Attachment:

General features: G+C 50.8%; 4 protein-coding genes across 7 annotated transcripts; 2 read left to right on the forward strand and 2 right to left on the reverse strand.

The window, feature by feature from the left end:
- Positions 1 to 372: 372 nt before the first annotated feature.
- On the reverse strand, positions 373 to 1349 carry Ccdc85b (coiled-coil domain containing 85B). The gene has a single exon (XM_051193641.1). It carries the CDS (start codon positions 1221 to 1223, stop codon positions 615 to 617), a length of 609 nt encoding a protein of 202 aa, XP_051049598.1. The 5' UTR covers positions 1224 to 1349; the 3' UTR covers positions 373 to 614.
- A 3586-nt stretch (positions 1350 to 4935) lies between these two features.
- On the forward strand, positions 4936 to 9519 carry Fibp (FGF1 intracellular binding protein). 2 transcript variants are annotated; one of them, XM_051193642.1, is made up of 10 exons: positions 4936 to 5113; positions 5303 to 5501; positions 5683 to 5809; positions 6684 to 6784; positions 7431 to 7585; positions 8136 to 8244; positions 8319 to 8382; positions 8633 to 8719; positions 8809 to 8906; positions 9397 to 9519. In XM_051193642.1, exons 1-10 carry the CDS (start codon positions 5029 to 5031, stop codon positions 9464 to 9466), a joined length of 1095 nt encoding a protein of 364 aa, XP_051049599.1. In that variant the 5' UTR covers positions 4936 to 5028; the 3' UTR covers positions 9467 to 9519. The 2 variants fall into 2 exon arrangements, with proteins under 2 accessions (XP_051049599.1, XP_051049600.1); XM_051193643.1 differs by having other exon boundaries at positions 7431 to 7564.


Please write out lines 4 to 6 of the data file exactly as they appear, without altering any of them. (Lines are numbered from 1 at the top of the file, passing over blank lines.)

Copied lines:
- On the reverse strand, positions 373 to 1349 carry Ccdc85b (coiled-coil domain containing 85B). The gene has a single exon (XM_051193641.1). It carries the CDS (start codon positions 1221 to 1223, stop codon positions 615 to 617), a length of 609 nt encoding a protein of 202 aa, XP_051049598.1. The 5' UTR covers positions 1224 to 1349; the 3' UTR covers positions 373 to 614.
- A 3586-nt stretch (positions 1350 to 4935) lies between these two features.
- On the forward strand, positions 4936 to 9519 carry Fibp (FGF1 intracellular binding protein). 2 transcript variants are annotated; one of them, XM_051193642.1, is made up of 10 exons: positions 4936 to 5113; positions 5303 to 5501; positions 5683 to 5809; positions 6684 to 6784; positions 7431 to 7585; positions 8136 to 8244; positions 8319 to 8382; positions 8633 to 8719; positions 8809 to 8906; positions 9397 to 9519. In XM_051193642.1, exons 1-10 carry the CDS (start codon positions 5029 to 5031, stop codon positions 9464 to 9466), a joined length of 1095 nt encoding a protein of 364 aa, XP_051049599.1. In that variant the 5' UTR covers positions 4936 to 5028; the 3' UTR covers positions 9467 to 9519. The 2 variants fall into 2 exon arrangements, with proteins under 2 accessions (XP_051049599.1, XP_051049600.1); XM_051193643.1 differs by having other exon boundaries at positions 7431 to 7564.